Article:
SNAP was relaunched in 2014 as a collaborative research initiative between the Schools of Civil & Environmental Engineering and Electrical Engineering & Telecommunications, combining expertise in geodesy, surveying & geospatial science, with that of electronics, signal processing and space engineering from the Australian Centre for Space Engineering Research.

Since the 1960s one of the UNSW’s research strengths has been the field of Geodesy, however, today’s research can best be described as encompassing the topics of: precise positioning techniques and applications, navigation technologies and algorithms, and “earth observation” in the widest meaning of the word. The Global Positioning System (GPS) is a positioning, navigation and timing (PNT) system that has since the early 1980s revolutionised Geodesy, Surveying and Navigation. GPS research at UNSW commenced in 1984. Since then important research contributions were made to the development of high accuracy positioning algorithms suitable for Surveying and Geodesy applications. In the early 1990s all GPS-related research was organised under the Satellite Navigation and Positioning (SNAP) group, and was expanded to encompass Navigation technology and applications.

Navigation – although one of the oldest of the applied sciences– nowadays is critical to the functioning of a modern society. The geosciences such as Geodesy, the engineering field of Surveying, and the Geospatial disciplines all use PNT technologies. Professional navigators use a range of technologies for aircraft, marine and land transport. However, as a result of the revolution wrought by the introduction of GPS (and other Global Navigation Satellite Systems – GNSS), positioning and navigation has increasingly become a critical technology for machine automation, emergency services, military operations, rapid mapping, transport management, and personal mobility, to name but a few PNT applications.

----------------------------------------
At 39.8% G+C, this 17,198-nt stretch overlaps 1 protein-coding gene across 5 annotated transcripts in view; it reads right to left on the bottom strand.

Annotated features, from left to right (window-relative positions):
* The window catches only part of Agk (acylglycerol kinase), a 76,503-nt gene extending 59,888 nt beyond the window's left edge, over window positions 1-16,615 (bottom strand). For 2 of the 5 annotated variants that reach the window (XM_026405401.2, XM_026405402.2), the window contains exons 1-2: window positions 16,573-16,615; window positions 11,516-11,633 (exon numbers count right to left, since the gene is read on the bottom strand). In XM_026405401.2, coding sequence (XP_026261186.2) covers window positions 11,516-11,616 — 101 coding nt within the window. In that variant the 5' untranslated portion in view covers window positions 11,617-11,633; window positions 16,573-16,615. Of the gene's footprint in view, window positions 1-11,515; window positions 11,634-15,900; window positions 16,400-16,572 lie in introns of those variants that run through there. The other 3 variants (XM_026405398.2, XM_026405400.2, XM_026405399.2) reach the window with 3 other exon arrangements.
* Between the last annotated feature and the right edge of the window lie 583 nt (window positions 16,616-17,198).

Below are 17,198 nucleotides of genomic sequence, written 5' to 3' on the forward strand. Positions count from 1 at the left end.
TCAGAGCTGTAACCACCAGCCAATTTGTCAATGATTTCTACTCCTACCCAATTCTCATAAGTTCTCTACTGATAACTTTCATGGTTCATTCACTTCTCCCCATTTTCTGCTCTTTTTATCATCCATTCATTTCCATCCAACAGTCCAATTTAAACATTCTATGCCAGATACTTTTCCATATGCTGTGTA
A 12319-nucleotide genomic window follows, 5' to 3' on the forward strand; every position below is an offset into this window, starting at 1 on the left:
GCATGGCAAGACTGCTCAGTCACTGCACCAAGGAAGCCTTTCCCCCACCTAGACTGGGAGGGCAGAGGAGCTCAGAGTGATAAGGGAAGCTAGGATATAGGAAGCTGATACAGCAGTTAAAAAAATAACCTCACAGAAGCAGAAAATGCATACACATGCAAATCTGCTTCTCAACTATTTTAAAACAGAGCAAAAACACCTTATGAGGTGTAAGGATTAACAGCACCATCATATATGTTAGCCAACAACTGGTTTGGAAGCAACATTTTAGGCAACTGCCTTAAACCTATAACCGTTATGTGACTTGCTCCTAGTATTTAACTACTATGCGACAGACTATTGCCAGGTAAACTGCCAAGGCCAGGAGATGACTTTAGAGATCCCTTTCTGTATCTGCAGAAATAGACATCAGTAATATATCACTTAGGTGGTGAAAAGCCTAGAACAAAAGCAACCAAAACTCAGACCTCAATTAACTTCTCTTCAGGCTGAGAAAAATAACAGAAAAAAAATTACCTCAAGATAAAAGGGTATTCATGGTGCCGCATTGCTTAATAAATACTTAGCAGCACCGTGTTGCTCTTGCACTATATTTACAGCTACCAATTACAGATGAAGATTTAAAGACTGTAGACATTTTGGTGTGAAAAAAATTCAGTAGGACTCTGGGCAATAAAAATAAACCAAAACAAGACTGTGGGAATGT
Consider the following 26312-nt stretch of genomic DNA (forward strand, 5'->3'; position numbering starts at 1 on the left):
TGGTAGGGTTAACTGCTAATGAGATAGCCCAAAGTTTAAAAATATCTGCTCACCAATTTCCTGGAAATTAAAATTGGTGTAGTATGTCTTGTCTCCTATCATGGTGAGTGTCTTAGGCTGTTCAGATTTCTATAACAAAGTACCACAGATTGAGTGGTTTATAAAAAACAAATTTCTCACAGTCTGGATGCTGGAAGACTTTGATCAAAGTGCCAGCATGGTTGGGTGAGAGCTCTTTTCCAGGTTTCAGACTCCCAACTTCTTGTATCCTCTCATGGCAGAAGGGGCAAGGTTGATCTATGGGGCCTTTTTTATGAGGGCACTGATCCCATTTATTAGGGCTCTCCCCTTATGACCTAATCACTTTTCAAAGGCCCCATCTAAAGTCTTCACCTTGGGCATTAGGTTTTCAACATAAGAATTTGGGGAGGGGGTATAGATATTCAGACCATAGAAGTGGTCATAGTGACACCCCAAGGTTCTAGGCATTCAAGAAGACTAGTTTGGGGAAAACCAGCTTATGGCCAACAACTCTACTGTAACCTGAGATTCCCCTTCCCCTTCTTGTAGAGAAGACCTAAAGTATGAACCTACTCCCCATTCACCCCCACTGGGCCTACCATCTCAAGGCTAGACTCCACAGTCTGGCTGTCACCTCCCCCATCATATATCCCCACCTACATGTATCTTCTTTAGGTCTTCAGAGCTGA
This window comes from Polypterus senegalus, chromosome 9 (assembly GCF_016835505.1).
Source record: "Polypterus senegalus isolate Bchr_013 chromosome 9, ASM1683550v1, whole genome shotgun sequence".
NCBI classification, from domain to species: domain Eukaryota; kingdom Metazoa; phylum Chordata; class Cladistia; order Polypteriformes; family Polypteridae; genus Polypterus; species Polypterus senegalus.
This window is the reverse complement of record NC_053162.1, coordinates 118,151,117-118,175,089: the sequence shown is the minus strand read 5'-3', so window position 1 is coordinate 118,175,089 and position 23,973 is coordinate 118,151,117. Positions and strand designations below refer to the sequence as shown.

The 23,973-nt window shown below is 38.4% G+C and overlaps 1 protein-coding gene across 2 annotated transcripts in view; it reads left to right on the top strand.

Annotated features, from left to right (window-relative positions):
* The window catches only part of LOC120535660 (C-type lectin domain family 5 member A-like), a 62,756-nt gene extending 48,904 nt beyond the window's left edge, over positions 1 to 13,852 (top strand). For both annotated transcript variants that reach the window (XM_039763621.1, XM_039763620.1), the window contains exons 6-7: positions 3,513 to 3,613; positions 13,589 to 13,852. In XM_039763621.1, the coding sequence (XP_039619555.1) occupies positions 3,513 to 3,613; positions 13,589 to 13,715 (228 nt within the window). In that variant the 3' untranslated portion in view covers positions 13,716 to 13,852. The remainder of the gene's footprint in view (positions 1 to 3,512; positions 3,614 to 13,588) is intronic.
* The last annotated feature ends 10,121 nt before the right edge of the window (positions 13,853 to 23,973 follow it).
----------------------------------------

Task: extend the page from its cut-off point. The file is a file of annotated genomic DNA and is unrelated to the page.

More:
Since 2004 SNAP Lab research has expanded to include GPS/GNSS receiver design, data and signal processing algorithms, inertial navigation technologies and data fusion algorithms, other wireless positioning systems including those based on telecommunications (mobile telephony, WiFi, BlueTooth, RFID) as well as dedicated terrestrial ranging systems such as “Locata”, and their optimal integration to support a range of applications from farm machinery automation, robotics, precise navigation, rapid mapping and personal navigation.

Today the SNAP Lab is Australia’s premier academic research group working in the field of wireless, ground and satellite positioning and navigation. We can point to several notable achievements and unique characteristics of the SNAP Lab:

  • Pioneering research since the 1980s into GPS algorithms for precise positioning over long baselines, real-time carrier phase-based positioning, and network-based techniques.
  • Development of a fully functional FPGA-based GNSS receiver known as “Namuru”, that is today the basis of research into future GNSS for a wide range of ground and spaceborne applications.
  • Unique signal processing expertise for multipath analysis, RF interference detection and self-interference mitigation, signal strength measurement, GNSS-reflectometry, and structural deformation monitoring.
  • Operating several permanent GNSS receivers, including a Galileo tracking receiver as part of the global CONGO network, as well as a reference receiver station in the CORSnet-NSW.
  • Have assisted over the last decade the development of an innovative Australian invention known as “Locata”.
  • Addressing the requirements for indoor, UAV and vehicle-to-vehicle positioning, by conducting research into the use of a variety of technologies, singly or in multi-sensor integrated systems – including mobile phone signals, WiFi, assisted-GNSS, vision and inertial sensors.
  • More Fellows of Institutes of Navigation than all other Australian groups combined.
  • Two presidencies of the International Association of Geodesy (IAG), and five (past & current) staff having been made Fellows of the IAG.
  • More than 1200 archived papers on the SNAP website, the majority on positioning and navigation themes, with >2000 articles listed since 1993.
  • Second most successful navigation research group in the world (after the Department of Geomatics Engineering, University of Calgary, Canada), with 31 student prize winners of the U.S. Institute of Navigation GPS/GNSS annual conferences since 1989.
  • In 1993 inaugurated (and continue to organise) the biennial national GPS/GNSS/ Positioning & Navigation conference.